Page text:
First Impressions of Syndicate
The somewhat contentious reimagining of the Syndicate IP spawned a multiplayer demo for both the Xbox 360 and PS3 on January 31st. Most of the groaning centered on the belief that the beloved corporate warfare simulator would be reduced to just one more retail title forcibly shoved into the FPS mold in hopes of making a buck –or perhaps a poor-man’s copy of Deus Ex, trying to capitalize on the cyberpunk/Metal Gear Solid mash-up of that title. The fond memories I hold of the original franchise titles leave me unable to claim I did not share these fears, but after spending some time with the demo I’m happy to tell you that Syndicate has landed firmly with both boots on my pre-order list.
Dropping people into the multiplayer menu allows for some limited customization of their chosen agent and exploration of the upgrades available. Mixing and matching equipment and Breaches (abilities) makes it easy to see that customization at higher levels can easily end up devouring a good amount of a player’s time. Would you prefer direct damage Breaches and some close-combat firepower, or select a loadout allowing for standoff gunfights while supporting teammates? Choice is key, as what you select can be just as important as how it aligns with the loadout of your teammates.
Syndicate plays like a FPS, but those expecting a cyberpunk Call of Duty are about to get a rude surprise. Even on Normal difficulty, enemies are well armed and intelligent. Trying to go forth and conquer all by your lonesome will result in your agent hollering for a reboot (revive) while your teammates try to avoid being shot to pieces whilst attempting to save your ignorant self. Strategy is integral.
Apparently Starbreeze is worried Syndicate will be too hard. I think, for a game built around teamwork and intelligent gameplay, the default difficulty is just right. After slogging through the level and being torn to pieces by the minigun-wielding boss of the demo (while my teammates ineffectually sprayed bullets at apparently random vectors), it was fascinating to see how different the game played while on a truly cooperative team. The same boss who seemed so indomitable before was outflanked, breached, and dispatched with alacrity. In Syndicate, much like in the Battlegrounds of World of Warcraft, victory or defeat can hinge upon how the gear and powers of individual team members mesh into a cohesive whole. Such a crushing victory engaged my ego, which caused me to up the difficulty for the next mission whereupon I was dispatched with alacrity. I’m already hyped to upgrade my Breaches and guns and make another go of it.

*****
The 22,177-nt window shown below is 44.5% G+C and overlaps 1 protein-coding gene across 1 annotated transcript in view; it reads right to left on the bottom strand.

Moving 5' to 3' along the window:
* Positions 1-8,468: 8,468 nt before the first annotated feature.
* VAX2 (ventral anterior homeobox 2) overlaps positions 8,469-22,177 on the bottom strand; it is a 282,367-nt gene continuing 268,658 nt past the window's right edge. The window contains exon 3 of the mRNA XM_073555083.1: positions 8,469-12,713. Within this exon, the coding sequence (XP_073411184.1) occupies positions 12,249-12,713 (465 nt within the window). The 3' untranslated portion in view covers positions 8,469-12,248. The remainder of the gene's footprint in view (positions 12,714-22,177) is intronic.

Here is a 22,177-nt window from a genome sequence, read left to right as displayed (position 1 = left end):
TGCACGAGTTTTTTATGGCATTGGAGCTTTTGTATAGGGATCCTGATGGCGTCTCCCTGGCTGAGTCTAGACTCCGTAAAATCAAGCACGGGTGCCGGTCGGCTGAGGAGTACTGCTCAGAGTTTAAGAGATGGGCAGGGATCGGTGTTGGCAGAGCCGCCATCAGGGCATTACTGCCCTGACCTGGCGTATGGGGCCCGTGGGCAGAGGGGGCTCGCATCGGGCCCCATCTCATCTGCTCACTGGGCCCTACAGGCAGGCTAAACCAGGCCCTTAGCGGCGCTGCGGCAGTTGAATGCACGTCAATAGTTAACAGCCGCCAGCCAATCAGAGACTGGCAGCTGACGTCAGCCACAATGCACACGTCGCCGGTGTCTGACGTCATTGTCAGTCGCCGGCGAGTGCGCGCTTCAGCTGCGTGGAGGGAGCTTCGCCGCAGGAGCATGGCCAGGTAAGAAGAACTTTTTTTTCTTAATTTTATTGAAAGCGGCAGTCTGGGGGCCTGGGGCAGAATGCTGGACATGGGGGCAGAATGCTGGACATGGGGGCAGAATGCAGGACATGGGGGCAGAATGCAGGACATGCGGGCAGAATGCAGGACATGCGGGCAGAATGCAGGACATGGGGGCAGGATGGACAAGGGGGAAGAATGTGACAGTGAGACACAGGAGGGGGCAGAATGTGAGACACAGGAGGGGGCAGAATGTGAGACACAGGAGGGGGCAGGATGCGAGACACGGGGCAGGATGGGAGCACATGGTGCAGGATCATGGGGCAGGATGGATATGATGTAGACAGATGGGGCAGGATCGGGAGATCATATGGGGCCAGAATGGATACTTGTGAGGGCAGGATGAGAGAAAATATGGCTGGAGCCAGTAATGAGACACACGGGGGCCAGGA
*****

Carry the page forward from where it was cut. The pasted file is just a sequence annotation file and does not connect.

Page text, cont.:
So the gameplay is solid, the controls are good, the audio and visual aren’t setting my world on fire but are at worst, inoffensive. All of this leads to my primary, and honestly only, concern about the title. The untested single player campaign looks like it may end up dancing backup to the multiplayer goodness Starbreeze has on tap for us. However, even on challenging difficulty levels the nine multiplayer maps can only offer so much replay value. I never thought I’d say this, but I’m earnestly hoping Starbreeze has some DLC ready to go (EA is the publisher, so this is almost a certainty) else I fear Syndicate will be a short-lived, yet entertaining, title. Though, if Syndicate sells well, I’m calling it right now that a sequel will be out next year built solely around co-op and introducing competitive, objective-based deathmatch. World of Warcraft’s Battlegrounds, except in a dystopian cyberpunk setting, with guns. Yes, please.
Look for the Wanderson75.net review of Syndicate in early March.
About This Post